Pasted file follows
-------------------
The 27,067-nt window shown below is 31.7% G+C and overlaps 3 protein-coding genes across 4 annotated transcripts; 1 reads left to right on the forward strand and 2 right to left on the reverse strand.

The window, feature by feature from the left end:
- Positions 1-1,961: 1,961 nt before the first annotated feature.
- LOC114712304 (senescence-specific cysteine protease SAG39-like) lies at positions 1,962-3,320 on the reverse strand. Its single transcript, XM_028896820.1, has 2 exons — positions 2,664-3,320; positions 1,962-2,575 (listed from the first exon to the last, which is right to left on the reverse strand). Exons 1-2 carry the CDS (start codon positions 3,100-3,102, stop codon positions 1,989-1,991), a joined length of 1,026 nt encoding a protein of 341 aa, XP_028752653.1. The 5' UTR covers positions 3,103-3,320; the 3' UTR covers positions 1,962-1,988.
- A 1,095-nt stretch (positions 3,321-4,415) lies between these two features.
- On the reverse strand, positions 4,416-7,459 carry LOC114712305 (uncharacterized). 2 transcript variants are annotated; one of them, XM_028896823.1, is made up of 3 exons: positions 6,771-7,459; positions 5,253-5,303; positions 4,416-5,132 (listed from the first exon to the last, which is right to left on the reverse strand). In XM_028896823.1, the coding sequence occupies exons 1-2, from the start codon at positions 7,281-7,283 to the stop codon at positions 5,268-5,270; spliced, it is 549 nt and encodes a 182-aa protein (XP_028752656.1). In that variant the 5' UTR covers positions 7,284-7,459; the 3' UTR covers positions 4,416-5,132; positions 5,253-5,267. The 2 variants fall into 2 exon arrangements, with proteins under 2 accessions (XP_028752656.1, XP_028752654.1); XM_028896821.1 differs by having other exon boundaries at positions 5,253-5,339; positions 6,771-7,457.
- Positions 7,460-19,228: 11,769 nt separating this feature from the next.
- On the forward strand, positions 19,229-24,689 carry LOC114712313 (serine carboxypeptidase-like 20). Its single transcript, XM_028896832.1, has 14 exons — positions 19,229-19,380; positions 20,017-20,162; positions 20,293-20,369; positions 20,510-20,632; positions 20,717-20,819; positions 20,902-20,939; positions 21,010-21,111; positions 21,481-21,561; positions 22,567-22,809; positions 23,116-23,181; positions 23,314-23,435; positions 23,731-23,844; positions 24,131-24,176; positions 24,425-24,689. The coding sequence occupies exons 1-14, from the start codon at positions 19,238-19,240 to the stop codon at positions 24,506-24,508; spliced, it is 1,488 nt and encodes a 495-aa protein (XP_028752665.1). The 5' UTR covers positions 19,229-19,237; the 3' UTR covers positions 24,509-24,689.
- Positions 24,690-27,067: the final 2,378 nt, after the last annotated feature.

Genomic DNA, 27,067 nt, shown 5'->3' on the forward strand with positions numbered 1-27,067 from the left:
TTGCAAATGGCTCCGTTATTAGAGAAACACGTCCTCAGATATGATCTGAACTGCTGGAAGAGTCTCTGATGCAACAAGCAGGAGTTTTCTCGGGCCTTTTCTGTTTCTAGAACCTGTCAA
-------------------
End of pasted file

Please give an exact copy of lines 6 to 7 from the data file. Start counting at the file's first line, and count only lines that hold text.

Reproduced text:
- On the reverse strand, positions 4,416-7,459 carry LOC114712305 (uncharacterized). 2 transcript variants are annotated; one of them, XM_028896823.1, is made up of 3 exons: positions 6,771-7,459; positions 5,253-5,303; positions 4,416-5,132 (listed from the first exon to the last, which is right to left on the reverse strand). In XM_028896823.1, the coding sequence occupies exons 1-2, from the start codon at positions 7,281-7,283 to the stop codon at positions 5,268-5,270; spliced, it is 549 nt and encodes a 182-aa protein (XP_028752656.1). In that variant the 5' UTR covers positions 7,284-7,459; the 3' UTR covers positions 4,416-5,132; positions 5,253-5,267. The 2 variants fall into 2 exon arrangements, with proteins under 2 accessions (XP_028752656.1, XP_028752654.1); XM_028896821.1 differs by having other exon boundaries at positions 5,253-5,339; positions 6,771-7,457.
- Positions 7,460-19,228: 11,769 nt separating this feature from the next.